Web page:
Had a hard day? It might not be your abstract experiences that are causing you to think that way, but rather the physical surfaces you're touching.
A new study lends credence to many of the common physical metaphors we use to describe the subjectivity of our daily lives. In six experiments, researchers found that what a person was holding—whether it was hard, soft, rough, smooth, heavy or light—had a profound impact on how they perceived unrelated events and interactions.
For one part of the study, researchers asked 54 people to evaluate job candidates by reading over resumes attached to clipboards. Those people who had been reading resumes on heavy clipboards rated the identical hopefuls as better overall job candidates. (Although, the authors noted, these heavyweight candidates were not thought to be more likely to "get along" with others in the office.)
In another experiment, 64 volunteers were asked to complete a five-piece puzzle that was either left smooth or had pieces covered in rough sandpaper. After the puzzle, they read and evaluate an account of an ambiguous social encounter. People who had handled the rough puzzle pieces were more likely to describe the social interaction as "less coordinated" and more difficult than those who had assembled the smooth puzzle.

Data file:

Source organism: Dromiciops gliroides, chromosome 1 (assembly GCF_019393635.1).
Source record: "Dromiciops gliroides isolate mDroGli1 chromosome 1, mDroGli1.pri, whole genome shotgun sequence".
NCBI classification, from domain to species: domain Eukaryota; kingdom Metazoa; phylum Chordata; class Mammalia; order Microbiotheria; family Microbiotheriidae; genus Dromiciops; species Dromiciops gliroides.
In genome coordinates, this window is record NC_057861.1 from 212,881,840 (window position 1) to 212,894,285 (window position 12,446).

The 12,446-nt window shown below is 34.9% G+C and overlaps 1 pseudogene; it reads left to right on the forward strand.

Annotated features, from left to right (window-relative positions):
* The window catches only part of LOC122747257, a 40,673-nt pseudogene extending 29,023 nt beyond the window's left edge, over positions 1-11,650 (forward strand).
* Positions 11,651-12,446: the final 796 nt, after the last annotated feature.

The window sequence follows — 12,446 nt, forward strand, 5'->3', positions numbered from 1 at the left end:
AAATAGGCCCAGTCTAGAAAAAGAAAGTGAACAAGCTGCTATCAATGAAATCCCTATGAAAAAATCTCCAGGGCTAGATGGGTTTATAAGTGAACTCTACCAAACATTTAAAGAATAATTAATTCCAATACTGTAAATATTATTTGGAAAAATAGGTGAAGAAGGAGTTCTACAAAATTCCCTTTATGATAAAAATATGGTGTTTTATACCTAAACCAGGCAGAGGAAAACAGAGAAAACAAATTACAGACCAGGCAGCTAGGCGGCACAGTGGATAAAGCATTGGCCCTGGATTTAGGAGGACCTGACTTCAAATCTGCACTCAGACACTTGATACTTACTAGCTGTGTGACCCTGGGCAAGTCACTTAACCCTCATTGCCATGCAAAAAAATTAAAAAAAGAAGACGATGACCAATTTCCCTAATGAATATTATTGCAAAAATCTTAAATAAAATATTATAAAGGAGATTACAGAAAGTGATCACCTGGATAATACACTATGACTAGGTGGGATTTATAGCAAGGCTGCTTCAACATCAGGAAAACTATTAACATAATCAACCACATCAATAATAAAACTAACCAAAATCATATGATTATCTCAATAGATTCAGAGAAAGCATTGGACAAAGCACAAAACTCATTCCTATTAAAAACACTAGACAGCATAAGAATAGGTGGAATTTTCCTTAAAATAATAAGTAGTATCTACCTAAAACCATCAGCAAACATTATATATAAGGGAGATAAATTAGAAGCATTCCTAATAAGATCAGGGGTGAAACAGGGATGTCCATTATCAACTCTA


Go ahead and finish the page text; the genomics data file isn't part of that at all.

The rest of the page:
And to see if other, more passively perceived surfaces could affect a person's mindset, the researchers had volunteers pretend to negotiate the purchase price of a car while sitting in either hard or soft chairs. Those who happened to be sitting in hard chairs seemed to perceive the situation as more rigid, presenting second offers much closer to the original sticker price than those who had been seated in softer seats.
The findings, published online June 24 in Science, show that subtle differences in tactile sensations can "influence our impressions and decisions, even when the people and events those impressions and decisions concerned are entirely unrelated to what is being touched," the authors noted in their study.
The work also calls attention to the often-overlooked power of touch. "People often assume that exploration of new things occurs primarily through the eyes," Christopher Nocera, a graduate researcher at Harvard University's Department of Psychology and coauthor of the study, said in a prepared statement. But, he noted, when we lay eyes on an unfamiliar object, we often extend our hand and "ask, 'Can I see that?'" he explained. "This response suggests the investigation is not limited to vision, but rather the integrative sum of seeing, feeling, touching and manipulating the unfamiliar object."
The results could also help explain some of our most common social interactions. "Our work suggests that greetings involving touch, such as handshakes and cheek kisses, may in fact have critical influences on our social interactions in an unconscious fashion," Nocera said.
And if these tactile messages are as strong as this study suggests, small cues could be put to some serious use. "First impressions are liable to be influenced by the tactile environment," the authors concluded. "Control over this environment may be especially important for negotiators, pollsters, job seekers and others interested in interpersonal communications." So next time you have to talk money, it might pay to check out the chairs first.
Image courtesy of iStockphoto/monkeybusinessimages